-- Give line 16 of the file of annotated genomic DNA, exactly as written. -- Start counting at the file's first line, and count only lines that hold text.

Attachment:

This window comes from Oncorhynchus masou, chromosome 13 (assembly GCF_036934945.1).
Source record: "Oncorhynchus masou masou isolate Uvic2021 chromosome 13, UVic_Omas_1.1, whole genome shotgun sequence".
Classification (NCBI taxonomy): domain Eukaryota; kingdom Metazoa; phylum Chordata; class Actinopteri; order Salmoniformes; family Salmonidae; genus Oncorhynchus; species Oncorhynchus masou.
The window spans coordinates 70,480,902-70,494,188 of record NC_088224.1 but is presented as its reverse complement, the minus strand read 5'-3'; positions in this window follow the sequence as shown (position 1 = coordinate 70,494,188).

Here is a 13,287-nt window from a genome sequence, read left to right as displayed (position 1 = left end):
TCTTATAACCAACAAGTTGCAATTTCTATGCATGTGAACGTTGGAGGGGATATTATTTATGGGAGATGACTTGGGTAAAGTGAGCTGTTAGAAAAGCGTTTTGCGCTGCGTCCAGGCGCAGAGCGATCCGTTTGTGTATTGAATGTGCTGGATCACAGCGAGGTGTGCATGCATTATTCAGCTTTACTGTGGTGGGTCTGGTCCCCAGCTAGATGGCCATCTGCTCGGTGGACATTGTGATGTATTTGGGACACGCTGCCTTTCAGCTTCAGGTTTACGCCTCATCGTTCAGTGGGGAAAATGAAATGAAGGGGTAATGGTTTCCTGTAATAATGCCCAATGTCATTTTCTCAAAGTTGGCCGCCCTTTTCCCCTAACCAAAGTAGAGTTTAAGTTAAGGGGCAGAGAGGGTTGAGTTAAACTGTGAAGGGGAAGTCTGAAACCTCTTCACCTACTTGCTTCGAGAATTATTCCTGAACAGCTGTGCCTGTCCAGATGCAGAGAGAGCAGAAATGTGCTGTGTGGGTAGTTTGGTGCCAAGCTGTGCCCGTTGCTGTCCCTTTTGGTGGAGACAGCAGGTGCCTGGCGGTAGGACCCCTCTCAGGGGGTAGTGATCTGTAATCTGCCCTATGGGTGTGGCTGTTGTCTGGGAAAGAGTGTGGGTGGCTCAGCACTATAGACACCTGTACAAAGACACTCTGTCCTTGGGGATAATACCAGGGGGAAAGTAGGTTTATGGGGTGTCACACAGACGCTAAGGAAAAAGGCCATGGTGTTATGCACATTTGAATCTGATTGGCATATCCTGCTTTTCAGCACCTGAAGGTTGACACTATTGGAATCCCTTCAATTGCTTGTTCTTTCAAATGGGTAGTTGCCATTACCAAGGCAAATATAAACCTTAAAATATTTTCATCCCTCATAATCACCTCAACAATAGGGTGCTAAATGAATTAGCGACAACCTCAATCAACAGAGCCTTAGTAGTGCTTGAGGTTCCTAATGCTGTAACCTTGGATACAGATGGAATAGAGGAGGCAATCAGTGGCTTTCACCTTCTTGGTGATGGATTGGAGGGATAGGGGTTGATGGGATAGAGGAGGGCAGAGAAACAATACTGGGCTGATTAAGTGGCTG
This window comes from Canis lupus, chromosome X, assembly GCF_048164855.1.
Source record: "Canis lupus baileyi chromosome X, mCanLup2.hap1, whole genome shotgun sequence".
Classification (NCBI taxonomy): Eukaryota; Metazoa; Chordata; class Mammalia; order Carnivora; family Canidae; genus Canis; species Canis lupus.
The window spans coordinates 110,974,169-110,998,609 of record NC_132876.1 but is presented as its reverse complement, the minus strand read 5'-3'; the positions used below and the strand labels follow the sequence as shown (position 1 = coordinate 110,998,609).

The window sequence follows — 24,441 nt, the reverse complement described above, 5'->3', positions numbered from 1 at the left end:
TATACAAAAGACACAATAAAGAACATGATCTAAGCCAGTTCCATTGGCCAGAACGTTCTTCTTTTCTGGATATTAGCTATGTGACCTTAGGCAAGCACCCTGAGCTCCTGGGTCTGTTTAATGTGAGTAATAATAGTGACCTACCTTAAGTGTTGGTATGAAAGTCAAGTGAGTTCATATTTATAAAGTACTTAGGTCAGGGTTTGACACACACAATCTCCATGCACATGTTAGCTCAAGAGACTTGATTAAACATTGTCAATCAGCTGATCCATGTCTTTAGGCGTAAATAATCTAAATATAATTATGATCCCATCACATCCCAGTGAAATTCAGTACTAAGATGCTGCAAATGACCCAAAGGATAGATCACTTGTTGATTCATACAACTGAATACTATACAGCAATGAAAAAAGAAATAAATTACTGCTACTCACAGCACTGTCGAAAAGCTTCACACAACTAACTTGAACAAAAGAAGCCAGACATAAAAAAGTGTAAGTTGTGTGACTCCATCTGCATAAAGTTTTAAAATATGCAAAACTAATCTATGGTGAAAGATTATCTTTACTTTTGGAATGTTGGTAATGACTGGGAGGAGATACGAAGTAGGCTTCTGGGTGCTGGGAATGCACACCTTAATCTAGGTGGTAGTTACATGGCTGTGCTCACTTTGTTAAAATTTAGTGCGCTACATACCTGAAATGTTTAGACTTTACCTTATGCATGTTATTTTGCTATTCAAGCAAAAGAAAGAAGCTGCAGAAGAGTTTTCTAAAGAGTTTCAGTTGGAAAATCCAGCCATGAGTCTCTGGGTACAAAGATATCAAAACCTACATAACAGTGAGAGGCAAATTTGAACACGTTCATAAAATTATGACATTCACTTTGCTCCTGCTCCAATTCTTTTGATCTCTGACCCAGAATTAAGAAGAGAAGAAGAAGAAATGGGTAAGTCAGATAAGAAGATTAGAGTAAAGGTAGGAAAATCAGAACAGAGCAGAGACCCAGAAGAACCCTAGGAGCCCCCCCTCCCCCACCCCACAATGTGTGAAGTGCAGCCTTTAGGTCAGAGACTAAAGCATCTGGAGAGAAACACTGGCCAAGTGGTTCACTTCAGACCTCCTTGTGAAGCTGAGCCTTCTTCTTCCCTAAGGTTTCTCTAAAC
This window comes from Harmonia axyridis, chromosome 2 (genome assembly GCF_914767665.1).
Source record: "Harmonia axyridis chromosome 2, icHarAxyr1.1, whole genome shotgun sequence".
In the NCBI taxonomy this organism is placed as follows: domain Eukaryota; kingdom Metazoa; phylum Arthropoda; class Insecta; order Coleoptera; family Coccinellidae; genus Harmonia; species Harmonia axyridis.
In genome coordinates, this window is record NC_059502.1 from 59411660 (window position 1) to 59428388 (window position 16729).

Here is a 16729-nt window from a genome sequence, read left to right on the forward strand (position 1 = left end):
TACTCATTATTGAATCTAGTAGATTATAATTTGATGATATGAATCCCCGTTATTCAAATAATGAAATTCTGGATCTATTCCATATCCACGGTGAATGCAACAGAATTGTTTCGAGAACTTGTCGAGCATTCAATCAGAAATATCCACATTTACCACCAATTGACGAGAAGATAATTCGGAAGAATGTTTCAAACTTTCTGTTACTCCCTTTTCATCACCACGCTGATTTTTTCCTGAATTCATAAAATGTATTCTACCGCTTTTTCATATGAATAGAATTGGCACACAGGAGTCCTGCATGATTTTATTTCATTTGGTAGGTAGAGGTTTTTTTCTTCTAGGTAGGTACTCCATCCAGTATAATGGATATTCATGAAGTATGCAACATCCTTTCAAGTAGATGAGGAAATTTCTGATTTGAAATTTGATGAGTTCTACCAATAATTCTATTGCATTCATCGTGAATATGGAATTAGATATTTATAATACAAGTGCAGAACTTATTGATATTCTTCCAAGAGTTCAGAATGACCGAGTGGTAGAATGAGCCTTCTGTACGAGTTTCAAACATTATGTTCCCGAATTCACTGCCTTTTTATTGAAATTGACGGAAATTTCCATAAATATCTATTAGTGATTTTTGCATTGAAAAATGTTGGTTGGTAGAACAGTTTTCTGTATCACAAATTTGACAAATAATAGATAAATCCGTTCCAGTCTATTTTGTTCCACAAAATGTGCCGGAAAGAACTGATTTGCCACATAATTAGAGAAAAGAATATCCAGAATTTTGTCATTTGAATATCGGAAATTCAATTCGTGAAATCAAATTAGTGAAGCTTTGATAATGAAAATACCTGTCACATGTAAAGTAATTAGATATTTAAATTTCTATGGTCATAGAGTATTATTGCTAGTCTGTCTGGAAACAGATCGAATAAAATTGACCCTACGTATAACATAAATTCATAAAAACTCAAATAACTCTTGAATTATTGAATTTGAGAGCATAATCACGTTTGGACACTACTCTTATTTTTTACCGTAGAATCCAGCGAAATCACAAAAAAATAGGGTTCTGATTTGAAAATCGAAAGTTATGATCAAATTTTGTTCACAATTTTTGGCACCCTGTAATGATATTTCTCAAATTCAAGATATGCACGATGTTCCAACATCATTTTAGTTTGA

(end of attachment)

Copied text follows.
In genome coordinates, this window is record NC_059502.1 from 59411660 (window position 1) to 59428388 (window position 16729).